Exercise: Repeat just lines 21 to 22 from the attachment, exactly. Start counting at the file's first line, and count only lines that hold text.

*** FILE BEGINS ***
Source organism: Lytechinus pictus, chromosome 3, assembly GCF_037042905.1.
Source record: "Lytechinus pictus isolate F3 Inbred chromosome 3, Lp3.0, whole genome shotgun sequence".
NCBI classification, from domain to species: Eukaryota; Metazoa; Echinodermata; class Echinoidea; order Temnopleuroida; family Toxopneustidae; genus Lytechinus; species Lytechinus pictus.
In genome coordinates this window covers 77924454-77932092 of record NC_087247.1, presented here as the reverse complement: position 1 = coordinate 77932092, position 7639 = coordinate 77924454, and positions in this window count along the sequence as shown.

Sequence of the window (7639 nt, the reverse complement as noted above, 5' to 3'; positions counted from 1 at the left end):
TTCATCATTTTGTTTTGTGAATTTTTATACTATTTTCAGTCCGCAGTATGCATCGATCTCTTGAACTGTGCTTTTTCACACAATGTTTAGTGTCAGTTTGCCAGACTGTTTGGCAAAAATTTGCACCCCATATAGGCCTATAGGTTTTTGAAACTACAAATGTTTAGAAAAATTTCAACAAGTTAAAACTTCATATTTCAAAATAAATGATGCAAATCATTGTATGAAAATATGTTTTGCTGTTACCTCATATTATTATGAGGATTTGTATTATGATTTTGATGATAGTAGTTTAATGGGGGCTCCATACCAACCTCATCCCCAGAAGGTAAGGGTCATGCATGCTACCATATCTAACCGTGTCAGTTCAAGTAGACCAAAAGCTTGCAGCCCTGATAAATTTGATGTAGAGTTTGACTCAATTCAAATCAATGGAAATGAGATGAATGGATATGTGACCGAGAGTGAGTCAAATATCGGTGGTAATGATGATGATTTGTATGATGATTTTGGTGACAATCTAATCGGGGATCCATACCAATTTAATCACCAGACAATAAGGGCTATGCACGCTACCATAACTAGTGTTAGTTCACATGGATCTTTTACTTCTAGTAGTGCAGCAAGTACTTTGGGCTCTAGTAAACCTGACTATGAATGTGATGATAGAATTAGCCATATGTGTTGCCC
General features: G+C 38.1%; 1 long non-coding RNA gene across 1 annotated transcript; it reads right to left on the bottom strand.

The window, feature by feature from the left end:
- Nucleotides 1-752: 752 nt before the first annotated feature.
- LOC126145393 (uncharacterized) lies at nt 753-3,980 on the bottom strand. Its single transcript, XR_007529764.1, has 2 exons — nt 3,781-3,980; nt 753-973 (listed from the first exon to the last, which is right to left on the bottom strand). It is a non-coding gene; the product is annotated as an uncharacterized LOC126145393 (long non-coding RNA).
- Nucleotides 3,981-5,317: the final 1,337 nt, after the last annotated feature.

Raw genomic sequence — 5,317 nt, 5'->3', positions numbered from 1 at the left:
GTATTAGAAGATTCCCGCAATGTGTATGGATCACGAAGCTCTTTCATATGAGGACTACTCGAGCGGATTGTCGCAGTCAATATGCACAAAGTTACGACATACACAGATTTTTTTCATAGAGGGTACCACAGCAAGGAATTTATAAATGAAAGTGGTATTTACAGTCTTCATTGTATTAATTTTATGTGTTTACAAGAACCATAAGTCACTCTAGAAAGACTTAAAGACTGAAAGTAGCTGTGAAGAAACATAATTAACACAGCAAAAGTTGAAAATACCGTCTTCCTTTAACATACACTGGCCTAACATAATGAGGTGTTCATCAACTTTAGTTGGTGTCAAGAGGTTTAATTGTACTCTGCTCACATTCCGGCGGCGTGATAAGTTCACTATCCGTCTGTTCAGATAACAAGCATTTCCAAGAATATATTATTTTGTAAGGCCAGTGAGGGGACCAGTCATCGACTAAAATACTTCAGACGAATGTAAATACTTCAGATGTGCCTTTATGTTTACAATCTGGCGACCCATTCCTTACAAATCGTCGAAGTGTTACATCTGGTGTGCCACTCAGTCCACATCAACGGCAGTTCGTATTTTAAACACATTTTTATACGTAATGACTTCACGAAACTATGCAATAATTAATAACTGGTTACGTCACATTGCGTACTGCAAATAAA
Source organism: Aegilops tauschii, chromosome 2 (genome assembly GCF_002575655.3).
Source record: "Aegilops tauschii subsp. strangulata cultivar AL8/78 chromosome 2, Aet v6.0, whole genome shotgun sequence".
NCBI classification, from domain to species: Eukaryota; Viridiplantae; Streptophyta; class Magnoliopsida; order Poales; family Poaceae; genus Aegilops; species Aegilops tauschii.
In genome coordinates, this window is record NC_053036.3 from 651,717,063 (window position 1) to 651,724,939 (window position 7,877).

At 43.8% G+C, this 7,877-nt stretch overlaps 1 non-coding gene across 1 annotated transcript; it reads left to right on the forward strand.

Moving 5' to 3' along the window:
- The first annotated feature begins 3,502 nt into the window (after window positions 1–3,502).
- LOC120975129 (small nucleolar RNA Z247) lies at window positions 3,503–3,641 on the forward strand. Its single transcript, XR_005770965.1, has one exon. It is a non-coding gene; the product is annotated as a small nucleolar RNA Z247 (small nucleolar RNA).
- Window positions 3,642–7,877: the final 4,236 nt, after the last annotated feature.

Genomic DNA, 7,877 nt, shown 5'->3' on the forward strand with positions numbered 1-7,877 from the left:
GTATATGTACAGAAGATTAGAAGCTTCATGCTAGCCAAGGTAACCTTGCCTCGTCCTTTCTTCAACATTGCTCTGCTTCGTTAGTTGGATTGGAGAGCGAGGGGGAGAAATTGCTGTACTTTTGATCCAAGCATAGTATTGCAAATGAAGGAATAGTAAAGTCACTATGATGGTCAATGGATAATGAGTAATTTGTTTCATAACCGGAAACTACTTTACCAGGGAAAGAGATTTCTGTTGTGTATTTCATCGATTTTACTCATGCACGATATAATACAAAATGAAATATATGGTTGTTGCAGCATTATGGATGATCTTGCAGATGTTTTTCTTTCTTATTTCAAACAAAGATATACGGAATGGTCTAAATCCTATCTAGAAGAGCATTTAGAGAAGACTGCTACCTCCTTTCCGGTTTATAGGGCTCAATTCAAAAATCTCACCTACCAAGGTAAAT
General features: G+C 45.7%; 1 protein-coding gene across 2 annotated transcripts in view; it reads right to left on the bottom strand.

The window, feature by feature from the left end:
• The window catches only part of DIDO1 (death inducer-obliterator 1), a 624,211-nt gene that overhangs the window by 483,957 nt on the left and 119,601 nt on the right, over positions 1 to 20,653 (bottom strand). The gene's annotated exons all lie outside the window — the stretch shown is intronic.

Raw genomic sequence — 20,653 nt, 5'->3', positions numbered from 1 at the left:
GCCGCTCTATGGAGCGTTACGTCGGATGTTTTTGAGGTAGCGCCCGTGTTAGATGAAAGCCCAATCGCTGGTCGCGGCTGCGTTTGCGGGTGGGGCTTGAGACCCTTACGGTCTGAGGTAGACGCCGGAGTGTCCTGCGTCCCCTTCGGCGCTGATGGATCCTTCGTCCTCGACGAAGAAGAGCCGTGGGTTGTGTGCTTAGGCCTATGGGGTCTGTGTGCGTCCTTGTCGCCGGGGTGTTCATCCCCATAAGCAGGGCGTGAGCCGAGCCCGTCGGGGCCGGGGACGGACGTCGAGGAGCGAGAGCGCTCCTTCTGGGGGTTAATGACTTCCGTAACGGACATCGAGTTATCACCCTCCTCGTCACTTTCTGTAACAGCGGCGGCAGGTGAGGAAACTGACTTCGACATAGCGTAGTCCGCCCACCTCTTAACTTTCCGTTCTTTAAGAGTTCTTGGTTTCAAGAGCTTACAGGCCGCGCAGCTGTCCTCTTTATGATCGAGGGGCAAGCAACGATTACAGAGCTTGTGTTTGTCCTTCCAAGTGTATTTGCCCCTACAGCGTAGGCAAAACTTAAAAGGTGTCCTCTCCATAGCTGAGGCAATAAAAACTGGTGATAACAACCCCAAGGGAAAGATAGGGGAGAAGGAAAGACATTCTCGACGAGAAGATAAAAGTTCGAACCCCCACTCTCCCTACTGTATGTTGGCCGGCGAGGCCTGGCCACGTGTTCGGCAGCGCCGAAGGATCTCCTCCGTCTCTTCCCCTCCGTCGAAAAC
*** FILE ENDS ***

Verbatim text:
- LOC120975129 (small nucleolar RNA Z247) lies at window positions 3,503–3,641 on the forward strand. Its single transcript, XR_005770965.1, has one exon. It is a non-coding gene; the product is annotated as a small nucleolar RNA Z247 (small nucleolar RNA).
- Window positions 3,642–7,877: the final 4,236 nt, after the last annotated feature.